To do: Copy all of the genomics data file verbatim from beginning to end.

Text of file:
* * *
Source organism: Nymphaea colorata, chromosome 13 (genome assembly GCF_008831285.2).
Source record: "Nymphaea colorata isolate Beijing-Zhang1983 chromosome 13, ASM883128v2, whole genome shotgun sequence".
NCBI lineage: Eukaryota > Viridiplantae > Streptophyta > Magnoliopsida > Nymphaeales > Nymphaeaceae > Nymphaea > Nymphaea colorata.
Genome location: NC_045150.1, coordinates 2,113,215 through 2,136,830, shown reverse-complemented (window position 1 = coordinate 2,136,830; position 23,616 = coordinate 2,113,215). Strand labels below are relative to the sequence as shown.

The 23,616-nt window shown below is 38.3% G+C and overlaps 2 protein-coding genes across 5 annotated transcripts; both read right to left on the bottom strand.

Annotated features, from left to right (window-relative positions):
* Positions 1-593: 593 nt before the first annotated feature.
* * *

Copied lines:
Source organism: Nymphaea colorata, chromosome 13 (genome assembly GCF_008831285.2).
Source record: "Nymphaea colorata isolate Beijing-Zhang1983 chromosome 13, ASM883128v2, whole genome shotgun sequence".
NCBI lineage: Eukaryota > Viridiplantae > Streptophyta > Magnoliopsida > Nymphaeales > Nymphaeaceae > Nymphaea > Nymphaea colorata.
Genome location: NC_045150.1, coordinates 2,113,215 through 2,136,830, shown reverse-complemented (window position 1 = coordinate 2,136,830; position 23,616 = coordinate 2,113,215). Strand labels below are relative to the sequence as shown.

The 23,616-nt window shown below is 38.3% G+C and overlaps 2 protein-coding genes across 5 annotated transcripts; both read right to left on the bottom strand.

Annotated features, from left to right (window-relative positions):
* Positions 1-593: 593 nt before the first annotated feature.